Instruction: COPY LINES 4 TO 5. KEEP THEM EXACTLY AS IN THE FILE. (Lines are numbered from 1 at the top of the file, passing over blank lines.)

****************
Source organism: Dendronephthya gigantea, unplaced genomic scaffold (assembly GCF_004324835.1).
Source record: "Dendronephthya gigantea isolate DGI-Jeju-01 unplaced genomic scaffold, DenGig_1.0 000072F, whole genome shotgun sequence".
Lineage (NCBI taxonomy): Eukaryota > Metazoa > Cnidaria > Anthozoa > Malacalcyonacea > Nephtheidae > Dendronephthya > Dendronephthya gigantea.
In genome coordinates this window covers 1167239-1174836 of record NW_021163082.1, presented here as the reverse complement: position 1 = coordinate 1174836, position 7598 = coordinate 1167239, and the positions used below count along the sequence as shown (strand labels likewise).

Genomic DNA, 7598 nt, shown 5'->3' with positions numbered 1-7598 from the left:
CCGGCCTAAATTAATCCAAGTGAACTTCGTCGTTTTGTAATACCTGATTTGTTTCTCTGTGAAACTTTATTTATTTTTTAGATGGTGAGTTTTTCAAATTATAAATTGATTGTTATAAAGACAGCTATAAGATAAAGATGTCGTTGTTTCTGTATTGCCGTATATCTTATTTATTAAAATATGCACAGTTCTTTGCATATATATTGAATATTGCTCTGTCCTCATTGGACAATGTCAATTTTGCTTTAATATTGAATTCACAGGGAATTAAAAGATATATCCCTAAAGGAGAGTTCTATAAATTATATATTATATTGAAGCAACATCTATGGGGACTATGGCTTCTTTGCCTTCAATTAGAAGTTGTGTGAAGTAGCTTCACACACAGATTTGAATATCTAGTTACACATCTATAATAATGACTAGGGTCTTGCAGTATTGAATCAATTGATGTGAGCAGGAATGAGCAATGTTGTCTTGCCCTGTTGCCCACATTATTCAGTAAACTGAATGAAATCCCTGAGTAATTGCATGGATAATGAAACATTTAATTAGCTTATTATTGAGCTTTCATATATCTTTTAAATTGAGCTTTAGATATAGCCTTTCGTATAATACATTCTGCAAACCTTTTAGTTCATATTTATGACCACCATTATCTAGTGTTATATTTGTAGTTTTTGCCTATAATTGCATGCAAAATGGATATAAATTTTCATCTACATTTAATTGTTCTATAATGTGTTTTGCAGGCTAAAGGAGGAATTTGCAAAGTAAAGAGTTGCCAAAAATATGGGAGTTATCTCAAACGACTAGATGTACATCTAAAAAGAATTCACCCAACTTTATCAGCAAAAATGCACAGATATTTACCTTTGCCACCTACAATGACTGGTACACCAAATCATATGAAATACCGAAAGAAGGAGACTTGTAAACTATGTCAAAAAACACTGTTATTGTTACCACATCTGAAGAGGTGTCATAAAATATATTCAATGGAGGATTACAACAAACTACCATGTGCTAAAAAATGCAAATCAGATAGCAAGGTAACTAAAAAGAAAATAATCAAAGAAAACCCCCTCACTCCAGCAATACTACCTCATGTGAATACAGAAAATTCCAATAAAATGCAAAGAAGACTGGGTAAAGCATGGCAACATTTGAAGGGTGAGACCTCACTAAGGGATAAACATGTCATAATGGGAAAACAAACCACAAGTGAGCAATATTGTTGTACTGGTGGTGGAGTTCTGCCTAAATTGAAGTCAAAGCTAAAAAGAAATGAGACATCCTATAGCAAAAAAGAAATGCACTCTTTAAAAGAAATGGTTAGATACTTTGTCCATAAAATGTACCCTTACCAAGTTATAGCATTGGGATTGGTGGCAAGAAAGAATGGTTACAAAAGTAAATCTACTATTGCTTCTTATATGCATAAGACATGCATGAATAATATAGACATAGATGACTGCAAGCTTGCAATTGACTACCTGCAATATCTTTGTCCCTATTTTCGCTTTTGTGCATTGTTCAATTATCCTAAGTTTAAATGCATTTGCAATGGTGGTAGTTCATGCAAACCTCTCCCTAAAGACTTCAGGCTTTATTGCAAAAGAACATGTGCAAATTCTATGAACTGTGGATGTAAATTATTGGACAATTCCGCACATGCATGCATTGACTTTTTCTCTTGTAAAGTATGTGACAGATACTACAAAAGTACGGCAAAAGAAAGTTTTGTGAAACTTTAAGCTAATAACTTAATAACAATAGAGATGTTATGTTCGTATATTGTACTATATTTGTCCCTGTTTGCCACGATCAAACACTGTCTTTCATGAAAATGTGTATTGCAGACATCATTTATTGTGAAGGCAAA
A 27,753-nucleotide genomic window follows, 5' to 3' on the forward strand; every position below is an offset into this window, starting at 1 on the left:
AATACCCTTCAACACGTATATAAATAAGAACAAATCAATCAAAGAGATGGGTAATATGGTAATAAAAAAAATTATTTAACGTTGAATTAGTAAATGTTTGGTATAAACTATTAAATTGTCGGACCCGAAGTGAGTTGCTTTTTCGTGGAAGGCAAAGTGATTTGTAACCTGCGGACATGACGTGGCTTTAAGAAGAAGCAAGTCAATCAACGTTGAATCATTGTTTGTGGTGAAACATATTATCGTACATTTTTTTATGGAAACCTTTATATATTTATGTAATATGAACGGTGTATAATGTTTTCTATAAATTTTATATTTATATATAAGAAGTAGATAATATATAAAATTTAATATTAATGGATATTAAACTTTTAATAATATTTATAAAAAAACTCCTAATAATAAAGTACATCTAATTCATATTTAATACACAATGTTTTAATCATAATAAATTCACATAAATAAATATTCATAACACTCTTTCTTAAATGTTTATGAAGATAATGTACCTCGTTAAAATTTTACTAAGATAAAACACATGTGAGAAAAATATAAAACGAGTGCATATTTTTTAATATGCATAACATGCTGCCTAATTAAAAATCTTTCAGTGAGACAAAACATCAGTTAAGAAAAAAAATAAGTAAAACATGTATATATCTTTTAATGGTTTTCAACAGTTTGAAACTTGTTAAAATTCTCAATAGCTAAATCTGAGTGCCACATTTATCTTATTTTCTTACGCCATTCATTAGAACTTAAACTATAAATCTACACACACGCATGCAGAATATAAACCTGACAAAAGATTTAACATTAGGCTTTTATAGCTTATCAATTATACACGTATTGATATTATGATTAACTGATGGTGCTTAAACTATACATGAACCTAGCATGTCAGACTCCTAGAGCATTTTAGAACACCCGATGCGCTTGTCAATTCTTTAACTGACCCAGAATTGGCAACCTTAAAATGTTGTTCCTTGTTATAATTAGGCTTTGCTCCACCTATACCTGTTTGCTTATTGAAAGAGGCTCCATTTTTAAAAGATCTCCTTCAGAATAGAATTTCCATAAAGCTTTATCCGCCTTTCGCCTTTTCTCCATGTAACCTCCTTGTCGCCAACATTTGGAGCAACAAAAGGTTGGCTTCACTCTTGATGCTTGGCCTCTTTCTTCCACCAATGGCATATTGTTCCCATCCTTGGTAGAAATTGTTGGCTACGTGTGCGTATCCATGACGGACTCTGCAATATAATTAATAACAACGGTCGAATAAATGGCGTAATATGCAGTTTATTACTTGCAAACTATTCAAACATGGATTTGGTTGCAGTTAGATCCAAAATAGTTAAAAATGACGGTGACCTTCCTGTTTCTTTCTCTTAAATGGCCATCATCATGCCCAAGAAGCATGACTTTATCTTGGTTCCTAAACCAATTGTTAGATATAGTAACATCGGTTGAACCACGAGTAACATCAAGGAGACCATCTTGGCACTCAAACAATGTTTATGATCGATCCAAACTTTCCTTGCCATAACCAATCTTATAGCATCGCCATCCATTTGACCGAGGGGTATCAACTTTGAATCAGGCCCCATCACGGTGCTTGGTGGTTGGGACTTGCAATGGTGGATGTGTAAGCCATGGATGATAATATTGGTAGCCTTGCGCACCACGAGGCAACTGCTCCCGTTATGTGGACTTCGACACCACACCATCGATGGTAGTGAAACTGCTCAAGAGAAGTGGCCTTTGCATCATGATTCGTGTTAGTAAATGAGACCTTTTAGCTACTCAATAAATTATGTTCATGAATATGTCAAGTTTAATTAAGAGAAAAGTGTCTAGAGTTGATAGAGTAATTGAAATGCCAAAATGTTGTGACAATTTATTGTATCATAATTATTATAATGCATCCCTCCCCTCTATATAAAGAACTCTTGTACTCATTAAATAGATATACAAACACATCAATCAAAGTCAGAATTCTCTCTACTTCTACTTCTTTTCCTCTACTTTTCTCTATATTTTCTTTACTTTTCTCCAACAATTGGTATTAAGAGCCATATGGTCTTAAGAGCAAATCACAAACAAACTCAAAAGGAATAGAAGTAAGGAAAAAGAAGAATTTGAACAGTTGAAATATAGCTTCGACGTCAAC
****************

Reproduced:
In genome coordinates this window covers 1167239-1174836 of record NW_021163082.1, presented here as the reverse complement: position 1 = coordinate 1174836, position 7598 = coordinate 1167239, and the positions used below count along the sequence as shown (strand labels likewise).

Genomic DNA, 7598 nt, shown 5'->3' with positions numbered 1-7598 from the left: